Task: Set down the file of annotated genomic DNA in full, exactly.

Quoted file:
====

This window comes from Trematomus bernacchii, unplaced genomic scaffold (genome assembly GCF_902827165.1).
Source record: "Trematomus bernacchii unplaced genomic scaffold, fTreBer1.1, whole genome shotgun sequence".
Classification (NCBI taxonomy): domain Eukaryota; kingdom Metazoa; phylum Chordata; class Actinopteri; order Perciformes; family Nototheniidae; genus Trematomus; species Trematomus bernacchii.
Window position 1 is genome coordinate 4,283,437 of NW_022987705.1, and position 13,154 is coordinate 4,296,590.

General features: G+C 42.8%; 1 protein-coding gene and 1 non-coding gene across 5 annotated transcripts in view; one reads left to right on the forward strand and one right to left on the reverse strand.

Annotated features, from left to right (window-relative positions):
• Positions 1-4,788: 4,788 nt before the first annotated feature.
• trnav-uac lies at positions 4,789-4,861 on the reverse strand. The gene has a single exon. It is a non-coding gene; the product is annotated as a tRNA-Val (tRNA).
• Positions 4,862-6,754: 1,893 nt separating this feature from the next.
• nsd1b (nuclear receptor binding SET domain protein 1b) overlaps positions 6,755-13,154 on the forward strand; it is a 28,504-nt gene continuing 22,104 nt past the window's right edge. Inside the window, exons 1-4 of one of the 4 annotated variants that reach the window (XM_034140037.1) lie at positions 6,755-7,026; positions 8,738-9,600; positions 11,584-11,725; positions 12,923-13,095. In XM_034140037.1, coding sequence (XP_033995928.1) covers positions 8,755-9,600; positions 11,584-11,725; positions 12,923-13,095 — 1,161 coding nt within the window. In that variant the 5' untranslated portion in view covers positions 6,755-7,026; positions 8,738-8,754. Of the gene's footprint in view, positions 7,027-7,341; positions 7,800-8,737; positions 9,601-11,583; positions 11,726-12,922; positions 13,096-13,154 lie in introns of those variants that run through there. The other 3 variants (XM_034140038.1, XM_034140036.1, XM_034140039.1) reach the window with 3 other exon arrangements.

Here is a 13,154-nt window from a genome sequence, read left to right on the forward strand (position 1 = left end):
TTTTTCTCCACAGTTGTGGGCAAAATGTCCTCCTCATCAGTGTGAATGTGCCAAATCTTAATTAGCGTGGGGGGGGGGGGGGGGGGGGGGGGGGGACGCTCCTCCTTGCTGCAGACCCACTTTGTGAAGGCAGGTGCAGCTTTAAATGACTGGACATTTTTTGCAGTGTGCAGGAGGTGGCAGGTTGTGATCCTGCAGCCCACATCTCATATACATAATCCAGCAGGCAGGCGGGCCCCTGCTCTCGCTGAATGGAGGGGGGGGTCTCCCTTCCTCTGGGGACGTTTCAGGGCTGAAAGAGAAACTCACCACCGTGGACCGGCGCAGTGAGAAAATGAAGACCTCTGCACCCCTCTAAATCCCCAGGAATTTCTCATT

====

This window comes from Trematomus bernacchii, unplaced genomic scaffold (genome assembly GCF_902827165.1).
Source record: "Trematomus bernacchii unplaced genomic scaffold, fTreBer1.1, whole genome shotgun sequence".
Classification (NCBI taxonomy): domain Eukaryota; kingdom Metazoa; phylum Chordata; class Actinopteri; order Perciformes; family Nototheniidae; genus Trematomus; species Trematomus bernacchii.
Window position 1 is genome coordinate 4,283,437 of NW_022987705.1, and position 13,154 is coordinate 4,296,590.

General features: G+C 42.8%; 1 protein-coding gene and 1 non-coding gene across 5 annotated transcripts in view; one reads left to right on the forward strand and one right to left on the reverse strand.

Annotated features, from left to right (window-relative positions):
• Positions 1-4,788: 4,788 nt before the first annotated feature.
• trnav-uac lies at positions 4,789-4,861 on the reverse strand. The gene has a single exon. It is a non-coding gene; the product is annotated as a tRNA-Val (tRNA).
• Positions 4,862-6,754: 1,893 nt separating this feature from the next.
• nsd1b (nuclear receptor binding SET domain protein 1b) overlaps positions 6,755-13,154 on the forward strand; it is a 28,504-nt gene continuing 22,104 nt past the window's right edge. Inside the window, exons 1-4 of one of the 4 annotated variants that reach the window (XM_034140037.1) lie at positions 6,755-7,026; positions 8,738-9,600; positions 11,584-11,725; positions 12,923-13,095. In XM_034140037.1, coding sequence (XP_033995928.1) covers positions 8,755-9,600; positions 11,584-11,725; positions 12,923-13,095 — 1,161 coding nt within the window. In that variant the 5' untranslated portion in view covers positions 6,755-7,026; positions 8,738-8,754. Of the gene's footprint in view, positions 7,027-7,341; positions 7,800-8,737; positions 9,601-11,583; positions 11,726-12,922; positions 13,096-13,154 lie in introns of those variants that run through there. The other 3 variants (XM_034140038.1, XM_034140036.1, XM_034140039.1) reach the window with 3 other exon arrangements.

Here is a 13,154-nt window from a genome sequence, read left to right on the forward strand (position 1 = left end):
TTTTTCTCCACAGTTGTGGGCAAAATGTCCTCCTCATCAGTGTGAATGTGCCAAATCTTAATTAGCGTGGGGGGGGGGGGGGGGGGGGGGGGGGGACGCTCCTCCTTGCTGCAGACCCACTTTGTGAAGGCAGGTGCAGCTTTAAATGACTGGACATTTTTTGCAGTGTGCAGGAGGTGGCAGGTTGTGATCCTGCAGCCCACATCTCATATACATAATCCAGCAGGCAGGCGGGCCCCTGCTCTCGCTGAATGGAGGGGGGGGTCTCCCTTCCTCTGGGGACGTTTCAGGGCTGAAAGAGAAACTCACCACCGTGGACCGGCGCAGTGAGAAAATGAAGACCTCTGCACCCCTCTAAATCCCCAGGAATTTCTCATT